Bandage that Wound (Open Proxy Detector)

Discussion in 'Archived: Plugin Requests' started by cynnamon, Dec 27, 2011.

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    This is probably completely and utterly useless.

    But, here goes.

    I typically find that most griefers I see (usually part of a griefing "team") usually use open proxies. I do a quick scan of suspected griefers, and they turn up positive. Open proxies are bad! They can allow for ban evasion if you only IP ban them (but you should account ban as well.)

    Anyways, checking the standard ports of the clients IP=

    to figure out if it really is open.

    Why do griefers use open proxies?
    Most proxies are expensive.
    A proxy works like this.

    Let's say Bob lives in a country where certain content is restricted. Usually, the connection goes like this (there are a lot more, but this is for simplicity)

    +-----+ +-----------+
    | Bob | ----> | Website |
    +-----+ +-----------+

    Let's say Bob's IP is
    The IP that the website sees is

    With a proxy, it goes something a little like this:

    +-----+ +------------+ +-----------+
    | Bob | ----> | Proxy | -----> | Website |
    +-----+ + ----------+ +-----------+

    Let's say the proxy IP is
    Instead of Bob's IP showing up,
    the proxy's IP shows up. So the website really "sees"

    Griefers can fool the Minecraft server if they were IP banned by using a proxy, so it doesnt match the IP to that specific IP ban.

    This is a ridiculous request, but it could stop some griefers.
    Not all, some are still connecting from home connections and/or closed proxies.

    I thank you for reading this thread, and yes, I know it's probably a terrible idea.
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    I don't the idea for people that want to play Minecraft from a closed network like campus or work, and have to use a proxy to play.

    However, this could be a sensible security measure. Have you encountered any grievers that use a proxy, or do you know anyone who has?

    Update: apparently, yes they do, in this case using VPN.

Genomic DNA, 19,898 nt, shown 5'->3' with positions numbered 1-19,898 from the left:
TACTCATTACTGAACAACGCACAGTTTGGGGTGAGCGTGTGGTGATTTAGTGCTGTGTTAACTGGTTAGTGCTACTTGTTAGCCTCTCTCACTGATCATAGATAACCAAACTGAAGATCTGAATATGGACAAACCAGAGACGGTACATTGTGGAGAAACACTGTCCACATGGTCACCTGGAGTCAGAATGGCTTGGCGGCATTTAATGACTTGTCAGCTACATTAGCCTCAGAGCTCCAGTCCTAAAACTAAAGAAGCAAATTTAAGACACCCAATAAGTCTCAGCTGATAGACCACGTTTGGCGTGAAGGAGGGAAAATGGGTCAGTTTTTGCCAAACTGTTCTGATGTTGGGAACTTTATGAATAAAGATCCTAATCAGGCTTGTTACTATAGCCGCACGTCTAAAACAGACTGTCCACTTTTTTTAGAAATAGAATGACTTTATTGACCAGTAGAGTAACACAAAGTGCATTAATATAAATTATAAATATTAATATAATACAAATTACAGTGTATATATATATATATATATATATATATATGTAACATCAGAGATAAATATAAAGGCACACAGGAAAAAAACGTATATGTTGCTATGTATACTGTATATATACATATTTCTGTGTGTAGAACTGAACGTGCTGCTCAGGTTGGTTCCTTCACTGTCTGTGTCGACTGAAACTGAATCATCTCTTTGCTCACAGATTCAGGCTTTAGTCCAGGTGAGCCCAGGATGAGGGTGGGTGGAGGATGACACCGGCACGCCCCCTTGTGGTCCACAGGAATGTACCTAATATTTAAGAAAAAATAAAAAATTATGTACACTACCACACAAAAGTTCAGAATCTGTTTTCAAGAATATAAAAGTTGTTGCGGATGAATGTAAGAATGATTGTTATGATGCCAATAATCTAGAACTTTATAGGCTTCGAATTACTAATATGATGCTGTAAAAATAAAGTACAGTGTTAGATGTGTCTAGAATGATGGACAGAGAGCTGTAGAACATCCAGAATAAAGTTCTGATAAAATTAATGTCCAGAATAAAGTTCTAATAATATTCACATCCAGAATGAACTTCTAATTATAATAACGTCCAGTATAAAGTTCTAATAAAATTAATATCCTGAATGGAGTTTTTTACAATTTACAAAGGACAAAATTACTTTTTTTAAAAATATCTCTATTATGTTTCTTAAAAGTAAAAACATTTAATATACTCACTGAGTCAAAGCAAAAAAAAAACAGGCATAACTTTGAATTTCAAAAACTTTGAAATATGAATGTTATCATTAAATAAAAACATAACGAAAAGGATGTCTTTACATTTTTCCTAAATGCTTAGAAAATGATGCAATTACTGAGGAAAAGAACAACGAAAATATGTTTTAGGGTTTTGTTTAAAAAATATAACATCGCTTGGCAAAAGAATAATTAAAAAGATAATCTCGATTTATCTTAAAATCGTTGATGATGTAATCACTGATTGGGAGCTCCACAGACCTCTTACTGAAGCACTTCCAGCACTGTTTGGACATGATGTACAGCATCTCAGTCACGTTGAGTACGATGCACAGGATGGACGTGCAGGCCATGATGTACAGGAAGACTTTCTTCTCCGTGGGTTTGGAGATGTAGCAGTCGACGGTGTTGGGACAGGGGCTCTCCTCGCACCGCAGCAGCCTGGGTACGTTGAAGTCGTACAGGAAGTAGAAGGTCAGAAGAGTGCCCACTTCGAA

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    I know multiple griefers who use proxies.
    A lot of them are in a DNSBL because its open, so people are going to do nefarious things such as infect it or send out spam.

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    If most of those open proxies servers are already in blacklists, then it should be possible to include an IP checker that checks with the Http:BL API for example.

    I like the idea now. If such a plugin could be made, and then server owners would be running it in combination with McBans, it could mean a much tighter security.
  5. But that's not what the OP wants, he wants to ban based on the clients port and that isn't possible. Why? Well, let's extend the diagrams:
    *) Randomly choosen port.

    Now what do we see here? The server ports (80 for the webserver, 1080 for the proxyserver) are fixed. Why? Cause clients have to know it to be able to connect. But the ports at the clients (5278 and 19822 for Bob, 2957 for the client side of the proxy) are randomly choosen. Why? Cause if they where fixed they could be blocked by server threads or even other client threads (you can surf with firefox and chromium at the same time, but you can't run Apache and TinyHTTPD for the same time).
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    This isn't true.
    A port scan of the IP is what I'm asking.

    Just connect to the IP as if you are connecting to a proxy.
    Connect to RANDOMIP:typicalSOCKS5port and see if it asks for a password, if it does, its probably a closed proxy. If it's not, it's an open proxy.

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